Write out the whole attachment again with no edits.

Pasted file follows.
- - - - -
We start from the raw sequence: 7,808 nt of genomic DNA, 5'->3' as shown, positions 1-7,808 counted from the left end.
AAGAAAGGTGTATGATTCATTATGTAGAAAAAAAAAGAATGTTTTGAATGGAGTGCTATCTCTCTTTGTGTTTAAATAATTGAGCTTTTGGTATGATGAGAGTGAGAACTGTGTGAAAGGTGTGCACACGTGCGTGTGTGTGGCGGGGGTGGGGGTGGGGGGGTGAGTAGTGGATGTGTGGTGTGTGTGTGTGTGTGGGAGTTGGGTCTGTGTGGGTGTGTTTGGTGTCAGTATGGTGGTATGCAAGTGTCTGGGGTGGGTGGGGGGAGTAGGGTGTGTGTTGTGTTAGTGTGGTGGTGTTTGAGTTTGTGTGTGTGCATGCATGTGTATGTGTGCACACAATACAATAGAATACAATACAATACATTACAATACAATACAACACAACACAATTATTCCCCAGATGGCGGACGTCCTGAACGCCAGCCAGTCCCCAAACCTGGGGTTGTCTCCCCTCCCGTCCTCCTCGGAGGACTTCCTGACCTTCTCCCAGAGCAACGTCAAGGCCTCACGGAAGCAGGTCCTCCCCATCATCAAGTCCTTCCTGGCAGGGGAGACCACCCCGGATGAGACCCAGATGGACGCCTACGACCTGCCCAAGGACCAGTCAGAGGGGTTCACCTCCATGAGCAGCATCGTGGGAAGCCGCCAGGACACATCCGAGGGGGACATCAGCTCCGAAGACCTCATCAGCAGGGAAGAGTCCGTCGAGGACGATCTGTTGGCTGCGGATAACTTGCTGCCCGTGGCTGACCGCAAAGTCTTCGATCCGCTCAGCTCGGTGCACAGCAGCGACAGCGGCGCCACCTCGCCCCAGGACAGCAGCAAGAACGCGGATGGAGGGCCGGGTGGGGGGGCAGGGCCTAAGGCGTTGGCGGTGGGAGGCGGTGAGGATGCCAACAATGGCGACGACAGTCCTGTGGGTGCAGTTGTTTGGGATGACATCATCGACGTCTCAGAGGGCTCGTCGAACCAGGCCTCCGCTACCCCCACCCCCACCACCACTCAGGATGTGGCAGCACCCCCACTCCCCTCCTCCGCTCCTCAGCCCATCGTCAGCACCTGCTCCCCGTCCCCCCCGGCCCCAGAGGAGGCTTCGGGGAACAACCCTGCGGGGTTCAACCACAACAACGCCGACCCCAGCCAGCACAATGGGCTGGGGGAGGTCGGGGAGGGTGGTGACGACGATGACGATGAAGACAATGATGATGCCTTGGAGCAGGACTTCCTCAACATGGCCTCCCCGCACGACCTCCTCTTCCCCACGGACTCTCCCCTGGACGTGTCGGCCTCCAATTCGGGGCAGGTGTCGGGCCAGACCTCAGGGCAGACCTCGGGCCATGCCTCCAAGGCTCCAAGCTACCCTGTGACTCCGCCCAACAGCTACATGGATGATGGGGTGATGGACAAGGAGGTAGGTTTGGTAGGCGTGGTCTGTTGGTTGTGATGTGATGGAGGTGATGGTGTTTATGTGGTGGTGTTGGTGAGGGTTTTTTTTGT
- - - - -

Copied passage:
We start from the raw sequence: 7,808 nt of genomic DNA, 5'->3' as shown, positions 1-7,808 counted from the left end.
AAGAAAGGTGTATGATTCATTATGTAGAAAAAAAAAGAATGTTTTGAATGGAGTGCTATCTCTCTTTGTGTTTAAATAATTGAGCTTTTGGTATGATGAGAGTGAGAACTGTGTGAAAGGTGTGCACACGTGCGTGTGTGTGGCGGGGGTGGGGGTGGGGGGGTGAGTAGTGGATGTGTGGTGTGTGTGTGTGTGTGGGAGTTGGGTCTGTGTGGGTGTGTTTGGTGTCAGTATGGTGGTATGCAAGTGTCTGGGGTGGGTGGGGGGAGTAGGGTGTGTGTTGTGTTAGTGTGGTGGTGTTTGAGTTTGTGTGTGTGCATGCATGTGTATGTGTGCACACAATACAATAGAATACAATACAATACATTACAATACAATACAACACAACACAATTATTCCCCAGATGGCGGACGTCCTGAACGCCAGCCAGTCCCCAAACCTGGGGTTGTCTCCCCTCCCGTCCTCCTCGGAGGACTTCCTGACCTTCTCCCAGAGCAACGTCAAGGCCTCACGGAAGCAGGTCCTCCCCATCATCAAGTCCTTCCTGGCAGGGGAGACCACCCCGGATGAGACCCAGATGGACGCCTACGACCTGCCCAAGGACCAGTCAGAGGGGTTCACCTCCATGAGCAGCATCGTGGGAAGCCGCCAGGACACATCCGAGGGGGACATCAGCTCCGAAGACCTCATCAGCAGGGAAGAGTCCGTCGAGGACGATCTGTTGGCTGCGGATAACTTGCTGCCCGTGGCTGACCGCAAAGTCTTCGATCCGCTCAGCTCGGTGCACAGCAGCGACAGCGGCGCCACCTCGCCCCAGGACAGCAGCAAGAACGCGGATGGAGGGCCGGGTGGGGGGGCAGGGCCTAAGGCGTTGGCGGTGGGAGGCGGTGAGGATGCCAACAATGGCGACGACAGTCCTGTGGGTGCAGTTGTTTGGGATGACATCATCGACGTCTCAGAGGGCTCGTCGAACCAGGCCTCCGCTACCCCCACCCCCACCACCACTCAGGATGTGGCAGCACCCCCACTCCCCTCCTCCGCTCCTCAGCCCATCGTCAGCACCTGCTCCCCGTCCCCCCCGGCCCCAGAGGAGGCTTCGGGGAACAACCCTGCGGGGTTCAACCACAACAACGCCGACCCCAGCCAGCACAATGGGCTGGGGGAGGTCGGGGAGGGTGGTGACGACGATGACGATGAAGACAATGATGATGCCTTGGAGCAGGACTTCCTCAACATGGCCTCCCCGCACGACCTCCTCTTCCCCACGGACTCTCCCCTGGACGTGTCGGCCTCCAATTCGGGGCAGGTGTCGGGCCAGACCTCAGGGCAGACCTCGGGCCATGCCTCCAAGGCTCCAAGCTACCCTGTGACTCCGCCCAACAGCTACATGGATGATGGGGTGATGGACAAGGAGGTAGGTTTGGTAGGCGTGGTCTGTTGGTTGTGATGTGATGGAGGTGATGGTGTTTATGTGGTGGTGTTGGTGAGGGTTTTTTTTGT